Geld verdienen mit Leidenschaft für Bier – wie Beer Embassy Gründer Gustavo Blazek.

Gustavo_Blazek_BeerEmbassySeit er mit 15 seine Leidenschaft für Bier entdeckte, hat Gustavo mehr als 1.400 (leere) Bierflaschen gesammelt. Seine Kollektion hat ihn aus seiner Heimatstadt Sao Paolo in Brasilien nach Deutschland begleitet und wurde seitdem ordentlich aufgestockt.

Während unseres Interviews sehe ich überall dort, wo andere Menschen Bücher aufbewahren, in Gustavos Wohnung Flaschen stehen. Zu jeder Flasche kann Gustavo eine Story erzählen: die Geschichte der Marke und des Inhabers, Einordnung in die Biergeschichte sowie Besonderheiten des Geschmacks.

Gustavo Blazek ist wahrlich jemand, der sein Hobby zum Beruf gemacht hat. Mit seiner Firma Beer Embassy organisiert er unterhaltsame Beer-Tastings: Entertainment-Abende, wo je nach Rahmen und Wunsch des Auftraggebers mehrere Biersorten verköstigt werden. Dazu gibt es die spannenden Geschichten und Kommentare vom Bierkenner Gustavo.

Es ist 15 Uhr, als wir mit unserem Interview starten und für ein Bierchen noch zu früh… Sein Deutsch ist gut, aber er antwortet auf meine Fragen lieber auf Englisch.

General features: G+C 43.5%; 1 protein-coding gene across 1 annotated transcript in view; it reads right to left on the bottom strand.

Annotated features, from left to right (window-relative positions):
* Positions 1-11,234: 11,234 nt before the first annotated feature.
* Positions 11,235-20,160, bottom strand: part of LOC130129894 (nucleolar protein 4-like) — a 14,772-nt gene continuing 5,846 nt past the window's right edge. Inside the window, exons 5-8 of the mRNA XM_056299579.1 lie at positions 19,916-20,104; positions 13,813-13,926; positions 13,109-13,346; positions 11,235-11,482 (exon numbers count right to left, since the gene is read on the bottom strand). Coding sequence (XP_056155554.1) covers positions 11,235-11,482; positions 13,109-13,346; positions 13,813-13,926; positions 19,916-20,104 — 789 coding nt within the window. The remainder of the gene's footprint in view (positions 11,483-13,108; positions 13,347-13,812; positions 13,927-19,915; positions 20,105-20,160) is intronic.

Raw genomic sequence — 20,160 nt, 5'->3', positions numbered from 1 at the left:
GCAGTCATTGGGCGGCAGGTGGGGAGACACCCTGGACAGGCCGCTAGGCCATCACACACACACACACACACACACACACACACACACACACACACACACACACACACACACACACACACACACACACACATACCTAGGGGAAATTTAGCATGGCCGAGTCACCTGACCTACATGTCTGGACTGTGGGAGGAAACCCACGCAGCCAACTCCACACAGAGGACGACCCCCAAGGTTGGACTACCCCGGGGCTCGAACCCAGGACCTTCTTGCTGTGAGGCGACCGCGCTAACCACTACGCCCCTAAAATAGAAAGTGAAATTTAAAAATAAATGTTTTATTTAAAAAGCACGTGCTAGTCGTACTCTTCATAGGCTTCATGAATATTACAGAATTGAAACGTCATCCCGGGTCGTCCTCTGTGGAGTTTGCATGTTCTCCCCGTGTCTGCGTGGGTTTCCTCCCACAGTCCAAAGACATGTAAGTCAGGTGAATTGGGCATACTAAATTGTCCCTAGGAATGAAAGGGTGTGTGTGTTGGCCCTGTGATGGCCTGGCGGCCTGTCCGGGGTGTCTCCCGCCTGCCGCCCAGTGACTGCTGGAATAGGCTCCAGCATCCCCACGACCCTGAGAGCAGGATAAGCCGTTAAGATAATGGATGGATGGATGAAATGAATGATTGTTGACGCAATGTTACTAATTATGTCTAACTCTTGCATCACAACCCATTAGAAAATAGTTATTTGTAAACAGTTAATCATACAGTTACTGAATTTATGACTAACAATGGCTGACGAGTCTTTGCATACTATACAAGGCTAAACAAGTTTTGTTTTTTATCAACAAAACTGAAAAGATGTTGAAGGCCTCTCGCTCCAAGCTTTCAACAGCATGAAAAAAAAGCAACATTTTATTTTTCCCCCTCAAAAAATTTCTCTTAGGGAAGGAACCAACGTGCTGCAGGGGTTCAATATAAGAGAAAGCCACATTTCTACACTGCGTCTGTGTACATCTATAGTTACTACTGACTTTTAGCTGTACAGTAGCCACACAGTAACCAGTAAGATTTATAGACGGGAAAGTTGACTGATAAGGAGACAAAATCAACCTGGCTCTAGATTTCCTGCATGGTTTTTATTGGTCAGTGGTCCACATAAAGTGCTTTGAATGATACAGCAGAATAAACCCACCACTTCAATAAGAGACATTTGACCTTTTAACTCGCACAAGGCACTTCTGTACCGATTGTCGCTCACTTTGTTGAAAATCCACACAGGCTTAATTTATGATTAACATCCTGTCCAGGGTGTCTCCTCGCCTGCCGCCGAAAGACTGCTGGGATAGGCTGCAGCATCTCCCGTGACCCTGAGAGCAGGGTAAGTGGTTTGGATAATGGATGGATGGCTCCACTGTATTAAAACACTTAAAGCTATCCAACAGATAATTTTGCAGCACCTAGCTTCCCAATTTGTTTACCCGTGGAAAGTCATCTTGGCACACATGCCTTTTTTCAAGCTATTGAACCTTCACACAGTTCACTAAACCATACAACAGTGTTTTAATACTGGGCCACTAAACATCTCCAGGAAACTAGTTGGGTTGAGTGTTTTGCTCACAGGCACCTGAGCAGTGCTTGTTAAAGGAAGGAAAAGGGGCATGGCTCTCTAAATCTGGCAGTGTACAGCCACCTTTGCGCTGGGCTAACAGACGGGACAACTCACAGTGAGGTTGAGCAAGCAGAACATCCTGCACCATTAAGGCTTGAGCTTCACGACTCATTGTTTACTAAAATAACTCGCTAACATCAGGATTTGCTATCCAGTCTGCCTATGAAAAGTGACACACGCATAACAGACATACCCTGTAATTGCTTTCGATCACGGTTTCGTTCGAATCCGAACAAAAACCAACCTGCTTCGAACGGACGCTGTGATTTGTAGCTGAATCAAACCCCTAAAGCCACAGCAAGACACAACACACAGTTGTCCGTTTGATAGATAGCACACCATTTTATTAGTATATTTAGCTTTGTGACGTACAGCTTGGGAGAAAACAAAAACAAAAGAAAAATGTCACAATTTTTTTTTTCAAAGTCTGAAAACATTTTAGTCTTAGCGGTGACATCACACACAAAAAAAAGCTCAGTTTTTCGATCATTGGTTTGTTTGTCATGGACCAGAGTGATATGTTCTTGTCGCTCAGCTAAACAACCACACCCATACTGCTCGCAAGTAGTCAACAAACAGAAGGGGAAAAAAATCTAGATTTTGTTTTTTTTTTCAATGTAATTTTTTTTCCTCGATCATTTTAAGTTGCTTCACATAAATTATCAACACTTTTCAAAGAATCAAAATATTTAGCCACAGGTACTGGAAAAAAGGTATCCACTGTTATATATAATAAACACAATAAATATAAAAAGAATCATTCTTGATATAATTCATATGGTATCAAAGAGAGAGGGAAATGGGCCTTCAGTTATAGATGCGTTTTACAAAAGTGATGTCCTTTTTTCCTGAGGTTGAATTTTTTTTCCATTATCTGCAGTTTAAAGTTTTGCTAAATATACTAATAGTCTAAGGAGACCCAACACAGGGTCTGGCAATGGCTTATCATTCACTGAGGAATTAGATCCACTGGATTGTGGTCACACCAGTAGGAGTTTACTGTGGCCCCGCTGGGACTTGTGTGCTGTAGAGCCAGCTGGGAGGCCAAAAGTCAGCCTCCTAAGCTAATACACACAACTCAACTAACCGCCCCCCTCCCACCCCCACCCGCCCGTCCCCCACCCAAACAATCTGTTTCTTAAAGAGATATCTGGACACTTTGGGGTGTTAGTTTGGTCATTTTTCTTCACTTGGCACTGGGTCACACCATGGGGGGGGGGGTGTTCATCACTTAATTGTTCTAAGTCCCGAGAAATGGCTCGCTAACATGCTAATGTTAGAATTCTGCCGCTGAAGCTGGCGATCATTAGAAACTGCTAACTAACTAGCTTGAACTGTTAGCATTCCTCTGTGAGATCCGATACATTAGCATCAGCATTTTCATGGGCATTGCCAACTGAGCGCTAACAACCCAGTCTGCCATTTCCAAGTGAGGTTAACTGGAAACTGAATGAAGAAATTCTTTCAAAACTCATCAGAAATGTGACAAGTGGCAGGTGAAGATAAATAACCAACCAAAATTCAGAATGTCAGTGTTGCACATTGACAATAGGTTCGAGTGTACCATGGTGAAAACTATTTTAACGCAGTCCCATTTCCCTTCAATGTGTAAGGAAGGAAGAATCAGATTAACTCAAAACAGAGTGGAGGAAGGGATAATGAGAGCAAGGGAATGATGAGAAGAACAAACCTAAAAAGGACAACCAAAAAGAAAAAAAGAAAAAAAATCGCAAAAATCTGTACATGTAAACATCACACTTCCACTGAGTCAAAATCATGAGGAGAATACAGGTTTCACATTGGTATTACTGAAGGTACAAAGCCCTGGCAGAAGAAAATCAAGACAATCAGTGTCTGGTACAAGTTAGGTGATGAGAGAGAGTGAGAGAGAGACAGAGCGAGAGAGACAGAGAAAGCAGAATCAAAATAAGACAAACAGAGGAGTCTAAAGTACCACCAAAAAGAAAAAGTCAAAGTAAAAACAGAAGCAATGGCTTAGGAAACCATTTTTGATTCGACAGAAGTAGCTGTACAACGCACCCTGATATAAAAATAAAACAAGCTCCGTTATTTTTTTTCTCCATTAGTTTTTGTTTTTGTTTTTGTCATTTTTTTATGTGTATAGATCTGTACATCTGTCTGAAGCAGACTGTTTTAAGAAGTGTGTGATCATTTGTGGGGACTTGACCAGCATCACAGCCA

Als Erstes will ich von ihm wissen, warum er vor einigen Jahren ausgerechnet nach Deutschland kam. Etwa wegen des Bieres?..
Gustavo: I came here to study, at first. I already had feelings towards Germany, let’s put it like this. My grandparents were born in Austria and I hold an Austrian passport, besides my Brazilian one. I know that doesn’t directly relate to Germany, but I had elements of the Germanic culture while growing up. My brother lived for one year in Munich. I have visited him there and liked the city. That influenced me to choose Germany to do my studies abroad. And then I decided to stay, although the climate in Brazil is better, I thought I would have better chances professionally here than in Brazil.